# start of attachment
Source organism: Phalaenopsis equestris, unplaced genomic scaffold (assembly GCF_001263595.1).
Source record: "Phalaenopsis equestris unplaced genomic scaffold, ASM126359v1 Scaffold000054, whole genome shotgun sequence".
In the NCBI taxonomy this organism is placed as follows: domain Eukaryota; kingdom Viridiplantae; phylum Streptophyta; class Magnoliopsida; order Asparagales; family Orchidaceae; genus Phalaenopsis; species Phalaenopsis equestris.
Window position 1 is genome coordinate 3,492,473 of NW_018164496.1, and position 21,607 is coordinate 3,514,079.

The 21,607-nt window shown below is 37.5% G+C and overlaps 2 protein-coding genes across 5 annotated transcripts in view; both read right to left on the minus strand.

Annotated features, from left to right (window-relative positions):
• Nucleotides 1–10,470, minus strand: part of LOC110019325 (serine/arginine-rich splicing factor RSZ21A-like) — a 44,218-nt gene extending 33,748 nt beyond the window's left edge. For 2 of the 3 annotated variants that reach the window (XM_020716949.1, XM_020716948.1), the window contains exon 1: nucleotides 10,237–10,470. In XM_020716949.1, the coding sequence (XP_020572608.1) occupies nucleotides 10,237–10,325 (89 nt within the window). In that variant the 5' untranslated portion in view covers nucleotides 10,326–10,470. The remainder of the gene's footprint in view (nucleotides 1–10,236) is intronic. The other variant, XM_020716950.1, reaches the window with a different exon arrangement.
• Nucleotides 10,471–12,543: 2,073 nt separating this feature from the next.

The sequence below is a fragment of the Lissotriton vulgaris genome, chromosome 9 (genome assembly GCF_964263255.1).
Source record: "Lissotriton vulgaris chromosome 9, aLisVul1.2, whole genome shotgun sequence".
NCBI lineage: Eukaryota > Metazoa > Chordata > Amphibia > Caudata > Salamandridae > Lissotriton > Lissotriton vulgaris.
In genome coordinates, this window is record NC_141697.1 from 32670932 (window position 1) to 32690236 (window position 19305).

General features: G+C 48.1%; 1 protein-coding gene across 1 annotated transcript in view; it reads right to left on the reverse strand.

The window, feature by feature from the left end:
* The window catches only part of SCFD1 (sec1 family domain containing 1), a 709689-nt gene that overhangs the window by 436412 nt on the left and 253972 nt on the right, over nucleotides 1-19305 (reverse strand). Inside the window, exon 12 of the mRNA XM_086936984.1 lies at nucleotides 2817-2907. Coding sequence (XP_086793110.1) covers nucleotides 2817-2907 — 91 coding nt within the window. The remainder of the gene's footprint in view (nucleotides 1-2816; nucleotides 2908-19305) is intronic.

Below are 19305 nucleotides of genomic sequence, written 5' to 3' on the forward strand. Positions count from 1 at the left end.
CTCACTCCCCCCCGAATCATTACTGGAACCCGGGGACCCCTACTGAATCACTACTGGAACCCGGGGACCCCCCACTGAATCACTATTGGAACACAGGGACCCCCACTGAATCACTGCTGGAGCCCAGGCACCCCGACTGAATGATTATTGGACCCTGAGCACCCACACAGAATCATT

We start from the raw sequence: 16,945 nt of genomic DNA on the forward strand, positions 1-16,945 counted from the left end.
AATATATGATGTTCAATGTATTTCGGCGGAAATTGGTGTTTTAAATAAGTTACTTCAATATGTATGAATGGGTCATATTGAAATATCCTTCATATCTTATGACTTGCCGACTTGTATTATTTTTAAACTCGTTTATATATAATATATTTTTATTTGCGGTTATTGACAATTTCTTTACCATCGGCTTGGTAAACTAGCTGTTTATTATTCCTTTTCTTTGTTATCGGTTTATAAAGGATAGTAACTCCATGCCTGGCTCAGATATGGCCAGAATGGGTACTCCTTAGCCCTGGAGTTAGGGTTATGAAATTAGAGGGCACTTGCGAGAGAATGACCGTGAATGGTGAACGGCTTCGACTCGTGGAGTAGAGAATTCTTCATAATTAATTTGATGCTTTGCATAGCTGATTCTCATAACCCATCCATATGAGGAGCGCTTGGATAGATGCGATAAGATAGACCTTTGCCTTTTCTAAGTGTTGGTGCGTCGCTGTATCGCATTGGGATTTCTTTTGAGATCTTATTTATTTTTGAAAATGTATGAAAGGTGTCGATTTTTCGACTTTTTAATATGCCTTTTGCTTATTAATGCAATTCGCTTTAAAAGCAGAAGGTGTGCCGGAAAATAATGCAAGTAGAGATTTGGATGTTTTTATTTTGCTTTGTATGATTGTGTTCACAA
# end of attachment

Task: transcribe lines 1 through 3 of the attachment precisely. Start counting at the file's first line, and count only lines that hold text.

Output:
Source organism: Phalaenopsis equestris, unplaced genomic scaffold (assembly GCF_001263595.1).
Source record: "Phalaenopsis equestris unplaced genomic scaffold, ASM126359v1 Scaffold000054, whole genome shotgun sequence".
In the NCBI taxonomy this organism is placed as follows: domain Eukaryota; kingdom Viridiplantae; phylum Streptophyta; class Magnoliopsida; order Asparagales; family Orchidaceae; genus Phalaenopsis; species Phalaenopsis equestris.